Could a Future Government Contain Teenagers?


At first glance this may seem like a totally ludicrous and outlandish proposal. After all, can you imagine a teenager poised at the despatch box in Prime Minister’s Questions? That would be a very attractive proposal for a young political enthusiast like me, but certainly not one of logic. However, there are many other ways we can attempt to interest young people in politics and current affairs.

There has been a recent and dramatic surge in political disillusion among the public particularly with the young. Could a youth body with real power be the lifeblood of a future politically active population?

Many propositions were discussed by various youth organisations in the U.K. The first of which is a specialist advisory panel of youths who would regularly make analysis on policy and proposed legislation directly impacting young people. A system like this has already been put in place by the B.Y.C., a Youth Select committee. However, this is not a group which makes regular analysis on a wide range of legislation.

A new group, with likeness to the Youth Select Committee, could be formed and would not require legislative power, but would act as a young team of advisers. Furthermore, adaptations could be made to the existing panel to allow for more regular scrutiny on a wider range of issues.

Another possible solution would be to create a smaller and less powerful third house containing only youths. Admittedly, this is a huge and challenging proposition, but one that still deserves some serious consideration.

A third house could complicate an already complex legislative process. It would be hard for students to find the time to scrutinise legislation between school work and personal lives on a daily basis. This could become a full time job and some would argue that it should be left to those with experience and the time to do so.

However, young political activists have argued that this could be the key to unlocking political interests in the young generation. It would give them a stake in the political mechanism of the land; inspiring them to contribute and driving them to push for the productive change that they often long for.

The idea of a House of Young Legislators could easily be related to the argument of an elected second chamber. Could the House of Lords be replaced with a democratically elected house of young people? This could have a huge impact on the state of U.K. politics. The second chamber would be formed of the younger generation, compared to the older generation which currently inhabits the House of Lords. I argue that this would make for a more liberal second chamber. Whether this is a positive or negative is subject to your own opinion.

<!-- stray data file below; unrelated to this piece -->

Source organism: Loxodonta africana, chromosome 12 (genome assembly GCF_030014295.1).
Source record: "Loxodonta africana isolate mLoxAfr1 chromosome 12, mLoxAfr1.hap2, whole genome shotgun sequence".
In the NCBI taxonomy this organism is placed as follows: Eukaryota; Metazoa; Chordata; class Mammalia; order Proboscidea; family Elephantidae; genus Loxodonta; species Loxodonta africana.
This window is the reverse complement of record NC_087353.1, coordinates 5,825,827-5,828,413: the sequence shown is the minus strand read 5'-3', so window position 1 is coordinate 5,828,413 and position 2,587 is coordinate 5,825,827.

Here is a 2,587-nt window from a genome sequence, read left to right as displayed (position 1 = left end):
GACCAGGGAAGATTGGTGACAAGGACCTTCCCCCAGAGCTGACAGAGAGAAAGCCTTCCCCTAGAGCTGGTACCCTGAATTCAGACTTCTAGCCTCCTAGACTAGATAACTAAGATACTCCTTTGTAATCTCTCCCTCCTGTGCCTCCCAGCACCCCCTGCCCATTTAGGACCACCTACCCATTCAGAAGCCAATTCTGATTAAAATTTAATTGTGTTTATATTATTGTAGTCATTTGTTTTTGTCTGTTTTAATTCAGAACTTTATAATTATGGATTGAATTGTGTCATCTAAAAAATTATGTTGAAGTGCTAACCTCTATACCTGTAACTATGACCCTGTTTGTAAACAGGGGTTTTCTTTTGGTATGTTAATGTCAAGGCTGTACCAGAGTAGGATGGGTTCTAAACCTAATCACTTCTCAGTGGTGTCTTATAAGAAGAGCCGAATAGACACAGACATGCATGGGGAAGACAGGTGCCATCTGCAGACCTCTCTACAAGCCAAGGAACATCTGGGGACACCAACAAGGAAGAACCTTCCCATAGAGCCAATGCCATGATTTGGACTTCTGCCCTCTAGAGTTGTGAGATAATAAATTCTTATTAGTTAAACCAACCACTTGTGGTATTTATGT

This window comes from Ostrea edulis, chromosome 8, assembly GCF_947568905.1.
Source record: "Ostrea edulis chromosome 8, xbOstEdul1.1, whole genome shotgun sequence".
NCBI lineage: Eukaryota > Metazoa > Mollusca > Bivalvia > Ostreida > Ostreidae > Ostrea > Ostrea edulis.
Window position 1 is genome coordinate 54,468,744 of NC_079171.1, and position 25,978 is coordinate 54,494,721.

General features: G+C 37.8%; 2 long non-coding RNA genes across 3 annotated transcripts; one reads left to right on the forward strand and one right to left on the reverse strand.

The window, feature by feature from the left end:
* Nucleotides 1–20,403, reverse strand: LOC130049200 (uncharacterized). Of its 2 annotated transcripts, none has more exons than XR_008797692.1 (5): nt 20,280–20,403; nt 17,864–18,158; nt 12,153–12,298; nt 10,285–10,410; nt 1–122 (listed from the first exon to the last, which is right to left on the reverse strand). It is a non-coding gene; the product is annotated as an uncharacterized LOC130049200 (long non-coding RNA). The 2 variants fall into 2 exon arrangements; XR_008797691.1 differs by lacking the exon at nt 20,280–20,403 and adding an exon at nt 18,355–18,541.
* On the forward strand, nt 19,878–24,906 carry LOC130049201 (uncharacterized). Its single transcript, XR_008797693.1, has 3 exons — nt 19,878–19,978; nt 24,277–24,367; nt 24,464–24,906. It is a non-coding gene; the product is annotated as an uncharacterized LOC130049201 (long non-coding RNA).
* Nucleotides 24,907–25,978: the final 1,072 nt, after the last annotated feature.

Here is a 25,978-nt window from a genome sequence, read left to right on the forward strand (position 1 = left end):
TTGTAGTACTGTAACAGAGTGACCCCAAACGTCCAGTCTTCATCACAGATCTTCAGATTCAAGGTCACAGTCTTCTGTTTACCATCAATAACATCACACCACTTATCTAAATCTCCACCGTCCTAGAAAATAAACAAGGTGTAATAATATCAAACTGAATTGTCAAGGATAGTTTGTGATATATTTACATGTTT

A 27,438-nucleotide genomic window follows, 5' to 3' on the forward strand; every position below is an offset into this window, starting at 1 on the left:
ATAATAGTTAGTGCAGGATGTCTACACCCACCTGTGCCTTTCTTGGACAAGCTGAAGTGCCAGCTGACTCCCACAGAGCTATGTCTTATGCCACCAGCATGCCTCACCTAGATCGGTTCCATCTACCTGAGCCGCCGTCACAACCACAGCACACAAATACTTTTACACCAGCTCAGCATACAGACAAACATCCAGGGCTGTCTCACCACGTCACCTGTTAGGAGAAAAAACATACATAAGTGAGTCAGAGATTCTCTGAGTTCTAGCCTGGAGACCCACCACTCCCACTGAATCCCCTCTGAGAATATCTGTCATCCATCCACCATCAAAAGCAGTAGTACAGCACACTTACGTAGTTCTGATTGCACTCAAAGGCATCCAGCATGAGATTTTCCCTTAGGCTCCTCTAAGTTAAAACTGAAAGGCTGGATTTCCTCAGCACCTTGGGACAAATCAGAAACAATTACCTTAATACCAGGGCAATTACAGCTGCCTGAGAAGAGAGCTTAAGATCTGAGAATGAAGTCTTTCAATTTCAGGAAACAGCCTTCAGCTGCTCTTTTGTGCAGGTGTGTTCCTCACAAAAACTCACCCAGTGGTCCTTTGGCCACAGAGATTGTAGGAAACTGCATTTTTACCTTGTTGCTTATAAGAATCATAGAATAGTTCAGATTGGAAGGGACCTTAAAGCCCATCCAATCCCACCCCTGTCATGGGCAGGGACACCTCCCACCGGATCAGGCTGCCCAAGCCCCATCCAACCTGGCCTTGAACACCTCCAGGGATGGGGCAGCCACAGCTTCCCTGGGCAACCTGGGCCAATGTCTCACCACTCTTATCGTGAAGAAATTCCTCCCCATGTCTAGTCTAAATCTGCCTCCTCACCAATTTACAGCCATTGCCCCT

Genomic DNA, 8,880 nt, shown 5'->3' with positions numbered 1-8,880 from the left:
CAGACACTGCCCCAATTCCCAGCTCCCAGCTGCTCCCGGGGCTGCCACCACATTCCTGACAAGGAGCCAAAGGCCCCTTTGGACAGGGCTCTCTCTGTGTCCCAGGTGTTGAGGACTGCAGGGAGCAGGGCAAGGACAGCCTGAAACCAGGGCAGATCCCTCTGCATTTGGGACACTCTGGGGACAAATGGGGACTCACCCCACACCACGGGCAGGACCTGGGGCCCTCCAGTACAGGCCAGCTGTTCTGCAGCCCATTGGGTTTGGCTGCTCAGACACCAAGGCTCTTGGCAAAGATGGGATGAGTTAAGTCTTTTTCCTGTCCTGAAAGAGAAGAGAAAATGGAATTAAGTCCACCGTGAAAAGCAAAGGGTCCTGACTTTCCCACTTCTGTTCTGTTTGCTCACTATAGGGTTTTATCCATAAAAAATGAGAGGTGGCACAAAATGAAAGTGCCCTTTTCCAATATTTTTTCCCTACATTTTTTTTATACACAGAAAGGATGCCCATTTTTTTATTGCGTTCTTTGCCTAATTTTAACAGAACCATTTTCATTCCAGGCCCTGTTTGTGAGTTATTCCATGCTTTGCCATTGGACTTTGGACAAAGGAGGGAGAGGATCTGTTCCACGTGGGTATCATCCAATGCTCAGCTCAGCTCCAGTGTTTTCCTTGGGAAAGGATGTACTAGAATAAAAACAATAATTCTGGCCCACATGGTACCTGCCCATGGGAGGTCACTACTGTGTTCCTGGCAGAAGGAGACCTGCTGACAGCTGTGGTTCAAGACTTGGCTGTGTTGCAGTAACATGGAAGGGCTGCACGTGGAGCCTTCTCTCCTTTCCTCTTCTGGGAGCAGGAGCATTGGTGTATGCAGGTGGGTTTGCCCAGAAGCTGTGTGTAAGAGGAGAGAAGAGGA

It was suggested , on a more modest and achievable strain of thought, local youth councils. An elected group of youths from the borough would meet once a month, debate and discuss an agenda and finally present it to local politicians.

I agree that a grassroots scheme could be less daunting, more attractive and easily achievable. However, some argue that funding could be an issue, as seen in Northern Ireland.

Nevertheless, the generally politically active youths do not seek extravagant sittings and a large expenses bill. Rather, a room to debate, an occasional audience of local politicians and real proof that they are having a positive influence on decision making. If it is possible for a school rugby team to gain a sponsor for match kits, it is possible to acquire one for youth democracy. I cannot realistically see this breaking the bank.

When I have discussed this topic previously it has been suggested that lowering the voting age to 16 would be a better option. It would be less costly, more interactive and better suited to a wider variety of young people from various backgrounds. I agree that the voting age should be lowered to be in line with other adult activities that 16 year olds can take part in. For example, sexual activity and service in the army. This should only be implemented alongside an educational programme to inform the new group of voters.

However, while I do see this as a credible long term desire; I think it is necessary to analyse all possible options for re energising political interests among the youth. If we succeed in integrating young people to the political community from the grassroots, lowering the voting age may appear more attractive to those currently sceptical.

All of these propositions are highly credible and worth considering. If you don’t agree with these suggestions, you should agree that something needs to be done to ensure we don’t end up with a further disenfranchised electorate. Whatever your opinion on the youth is, they are the future generation of voters.


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